NEW ROCHELLE, NY — The U.S. Equal Opportunity Commission has agreed to look into allegations of discrimination by Guadalupe Mournir, a cleaner working at Ward Elementary School, who claims to have endured years of harassment in the City School District of New Rochelle. This according to records obtained by Talk of the Sound.
The complaint comes after weeks of back and forth between Mournir, her union (F.U.S.E.) and the City School District of New Rochelle. It focuses on Jennifer Rippa-Jones but also names F.U.S.E. President Martin Daly and her direct supervisor Martin Freiman, an Assistant Custodian working for the District.
The U.S. Equal Opportunity Commission, a part of the U.S. Department of Labor, enforces the laws against discrimination in employment based on race, color, religion, national origin, age, sex, disability or genetic information.
Mournir claims that the harassment has been based on her Race, and National Origin and has taken on the form of Retaliation for past complaints within the District. Mournir was born in Mexico.
By its failure to act on her complaints which she says go back to 2003, she claims the District has created a Hostile Environment, where she has been subject to Verbal Harassment, Racism, Work Bullying, and Defamation of Character.
According to the complaint, the most recent incident occurred on October 16, 2014 when Rippa-Jones approached Mournir at the school and said “Open the conference room.” Mournir said that she had been previously instructed by Ward Principal Franco Miele not to open doors that had been locked for the day as part of a new security policy at the school. Mournir says that when she refused to open the door, citing the new security policy, Rippa-Jones screamed at her, saying “I’m tired of your attitude” and then launched into a discriminatory rant.
Mournir claims Rippa-Jones said “How can you drive a better car than me” and “Mexican people eat only rice and beans” and “I’m a teacher and can’t afford (a car like yours).”
The union is representing Rippa-Jones. A senior union official, who agreed to comment on background, said that Rippa-Jones has denied the allegations.
Rippa-Jones is the daughter of Vincent Rippa, a lawyer who was the Mayor of New Rochelle from 1975 to 1979. Among Rippa’s clients is the City School District of New Rochelle. He was retained several years ago at the behest of school board member David Lacher to represent the school district in tax certioris hearings even though the District has no role in such hearings.
According to the EEOC filing, Mournir began working for the City School District of New Rochelle in 1999 on a part-time basis as a Food Services worker. She was hired full-time in 2006 and is currently a cleaner earning $47,000 a year.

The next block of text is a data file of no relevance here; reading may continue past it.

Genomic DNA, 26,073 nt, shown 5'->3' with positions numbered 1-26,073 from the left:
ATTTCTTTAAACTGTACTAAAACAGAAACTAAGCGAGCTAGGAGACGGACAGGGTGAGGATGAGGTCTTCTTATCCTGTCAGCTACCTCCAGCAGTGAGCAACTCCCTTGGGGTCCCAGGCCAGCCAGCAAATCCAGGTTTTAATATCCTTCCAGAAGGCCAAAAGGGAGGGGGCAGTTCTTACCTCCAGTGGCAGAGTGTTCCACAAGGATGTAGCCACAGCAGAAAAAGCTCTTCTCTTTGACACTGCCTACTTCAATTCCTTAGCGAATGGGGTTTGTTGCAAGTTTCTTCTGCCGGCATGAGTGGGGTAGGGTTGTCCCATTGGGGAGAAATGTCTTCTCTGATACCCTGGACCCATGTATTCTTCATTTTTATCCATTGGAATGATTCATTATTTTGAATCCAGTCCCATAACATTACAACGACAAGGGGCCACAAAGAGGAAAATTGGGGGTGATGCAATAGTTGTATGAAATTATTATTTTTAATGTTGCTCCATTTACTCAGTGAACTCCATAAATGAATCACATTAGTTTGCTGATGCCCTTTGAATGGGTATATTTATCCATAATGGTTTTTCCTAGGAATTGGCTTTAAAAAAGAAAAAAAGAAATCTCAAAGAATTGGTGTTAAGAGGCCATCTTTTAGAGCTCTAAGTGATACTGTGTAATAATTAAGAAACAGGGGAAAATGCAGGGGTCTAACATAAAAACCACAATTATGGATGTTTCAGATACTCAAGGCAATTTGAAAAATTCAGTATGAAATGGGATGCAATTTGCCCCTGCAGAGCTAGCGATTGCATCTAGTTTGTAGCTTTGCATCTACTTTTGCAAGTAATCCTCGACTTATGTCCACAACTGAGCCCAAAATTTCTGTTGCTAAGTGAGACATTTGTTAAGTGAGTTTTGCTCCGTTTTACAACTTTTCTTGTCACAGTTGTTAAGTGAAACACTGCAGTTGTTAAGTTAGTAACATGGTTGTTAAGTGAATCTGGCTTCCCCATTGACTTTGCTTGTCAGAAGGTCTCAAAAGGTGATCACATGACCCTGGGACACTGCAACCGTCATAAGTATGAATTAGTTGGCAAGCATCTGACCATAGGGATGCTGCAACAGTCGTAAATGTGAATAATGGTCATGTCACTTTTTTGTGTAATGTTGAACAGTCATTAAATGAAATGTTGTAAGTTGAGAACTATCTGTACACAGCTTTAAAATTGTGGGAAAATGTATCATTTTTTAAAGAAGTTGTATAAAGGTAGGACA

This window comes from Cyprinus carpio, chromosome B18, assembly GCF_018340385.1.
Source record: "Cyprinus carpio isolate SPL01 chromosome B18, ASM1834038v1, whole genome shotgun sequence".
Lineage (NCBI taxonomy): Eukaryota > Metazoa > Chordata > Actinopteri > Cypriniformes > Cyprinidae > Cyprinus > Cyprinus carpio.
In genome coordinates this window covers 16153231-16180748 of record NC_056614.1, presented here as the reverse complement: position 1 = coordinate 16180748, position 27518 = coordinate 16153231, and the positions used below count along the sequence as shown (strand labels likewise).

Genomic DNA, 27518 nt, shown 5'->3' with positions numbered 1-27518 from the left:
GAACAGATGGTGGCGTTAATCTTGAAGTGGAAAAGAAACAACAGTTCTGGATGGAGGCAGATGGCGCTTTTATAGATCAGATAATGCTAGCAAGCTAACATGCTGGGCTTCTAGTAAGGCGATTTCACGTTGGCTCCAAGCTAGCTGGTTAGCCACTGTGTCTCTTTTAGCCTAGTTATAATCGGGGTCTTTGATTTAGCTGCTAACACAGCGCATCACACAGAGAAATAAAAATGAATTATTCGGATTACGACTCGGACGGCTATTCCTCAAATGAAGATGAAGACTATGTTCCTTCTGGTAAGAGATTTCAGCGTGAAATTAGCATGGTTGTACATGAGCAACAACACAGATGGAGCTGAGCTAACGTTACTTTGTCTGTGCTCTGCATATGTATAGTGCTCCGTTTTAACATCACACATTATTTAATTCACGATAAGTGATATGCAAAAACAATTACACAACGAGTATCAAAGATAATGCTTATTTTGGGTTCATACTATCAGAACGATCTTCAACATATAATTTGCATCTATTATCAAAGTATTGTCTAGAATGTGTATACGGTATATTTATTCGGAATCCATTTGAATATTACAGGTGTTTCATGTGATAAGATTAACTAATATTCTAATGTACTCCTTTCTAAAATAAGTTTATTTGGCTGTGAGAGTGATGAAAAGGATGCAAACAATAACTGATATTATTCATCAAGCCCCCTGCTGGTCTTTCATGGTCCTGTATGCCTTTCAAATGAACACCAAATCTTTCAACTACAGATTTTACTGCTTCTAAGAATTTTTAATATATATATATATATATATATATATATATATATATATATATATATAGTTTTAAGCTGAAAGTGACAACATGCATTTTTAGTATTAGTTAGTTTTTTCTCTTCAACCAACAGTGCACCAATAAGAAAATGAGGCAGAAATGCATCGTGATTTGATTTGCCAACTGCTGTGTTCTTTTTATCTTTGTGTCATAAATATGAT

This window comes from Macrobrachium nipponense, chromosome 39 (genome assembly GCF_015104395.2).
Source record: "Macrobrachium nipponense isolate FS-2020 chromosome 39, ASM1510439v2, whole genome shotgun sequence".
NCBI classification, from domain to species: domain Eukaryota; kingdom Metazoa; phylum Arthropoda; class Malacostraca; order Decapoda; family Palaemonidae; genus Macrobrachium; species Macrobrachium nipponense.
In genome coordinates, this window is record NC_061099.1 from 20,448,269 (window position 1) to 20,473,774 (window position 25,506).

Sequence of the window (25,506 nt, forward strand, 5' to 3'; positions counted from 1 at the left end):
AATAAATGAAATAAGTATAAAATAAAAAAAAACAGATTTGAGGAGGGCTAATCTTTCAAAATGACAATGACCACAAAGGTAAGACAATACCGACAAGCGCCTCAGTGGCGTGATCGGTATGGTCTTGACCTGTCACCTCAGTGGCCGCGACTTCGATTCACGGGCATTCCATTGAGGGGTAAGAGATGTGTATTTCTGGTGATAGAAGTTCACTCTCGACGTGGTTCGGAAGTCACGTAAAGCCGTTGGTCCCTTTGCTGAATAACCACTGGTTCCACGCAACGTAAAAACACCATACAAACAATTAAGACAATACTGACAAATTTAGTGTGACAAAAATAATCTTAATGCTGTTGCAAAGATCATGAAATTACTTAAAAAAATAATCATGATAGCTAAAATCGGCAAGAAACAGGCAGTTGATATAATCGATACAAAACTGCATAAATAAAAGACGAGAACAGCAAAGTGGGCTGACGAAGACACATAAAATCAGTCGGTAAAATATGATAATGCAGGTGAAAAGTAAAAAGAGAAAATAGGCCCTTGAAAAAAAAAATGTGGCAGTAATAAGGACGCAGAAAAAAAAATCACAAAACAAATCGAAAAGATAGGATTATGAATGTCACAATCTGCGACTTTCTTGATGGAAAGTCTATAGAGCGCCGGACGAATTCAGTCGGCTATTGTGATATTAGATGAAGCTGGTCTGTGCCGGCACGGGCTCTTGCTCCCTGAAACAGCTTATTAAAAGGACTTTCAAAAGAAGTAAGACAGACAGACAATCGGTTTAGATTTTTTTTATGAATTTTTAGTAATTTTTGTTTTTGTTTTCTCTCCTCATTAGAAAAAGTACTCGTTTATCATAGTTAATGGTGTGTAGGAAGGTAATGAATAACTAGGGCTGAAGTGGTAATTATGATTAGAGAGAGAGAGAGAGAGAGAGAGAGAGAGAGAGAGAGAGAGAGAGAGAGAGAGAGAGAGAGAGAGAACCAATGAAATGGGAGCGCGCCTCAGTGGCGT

Martin Freiman was suspended for 30 days in 2008 for having engaged in racial and ethnic harassment while working at Jefferson Elementary School. The New Rochelle Board of Education had initially accepted a recommendation not to suspend Freiman but then-school board member Martin Sanchez objected and threatened to make his concerns public during a board meeting. After a brief executive session the board reconsidered and suspend Freiman for a month without pay. Six months after the suspension, Freiman was given a raise, backdated six months, that largely offset the amount of income he lost during his unpaid suspension.
Freiman had a a history of similar racist behavior, sources say. The board was reluctant to act in the Freiman case because they had, earlier that year, had to contend with a media firestorm involving Phil Carino, a supervisor at Isaac E. Young Middle School. Carino admitted that he had strung up stuffed animals, including a stuffed monkey, with nooses to harass a black employee. The district initially failed to take significant disciplinary action. The noose incident became public with the N.A.A.C.P brought a lawsuit against the district. Eventually, the board voted to suspend the employee for three weeks and convened a full day of “sensitivity” training for district personnel. He was later allowed to quietly resign.
Mournir claimed the way that F.U.S.E. President Martin Daly and Joe Williams, Assistant to the Superintendent for Human Resources, handled the issue was discriminatory.
“I have been complaining for many years to my supervisors and they have not done anything,” wrote Mournir in her complaint.
She claims she asked for assistance from supervisors verbally and in writing for many years but did not receive assistance.
Asked by the EEOC how her employer responded to her request for assistance, Mournir said “At first they didn’t want to hear me. On October 17th, I went to the union.” Mournir then turned to Martin Sanchez for help. Sanchez is a former school board member, a labor lawyer and a person well-known in the New Rochelle hispanic community for seeking justice for hispanic residents.
Mournir goes on to identify two witnesses – Mike Tozzo (F.U.S.E. Vice President for Service Related Professionals) and Martin Sanchez — who were both present when Williams cancelled a meeting set up to discuss Mournir’s concerns which she now claims is part of the harassment.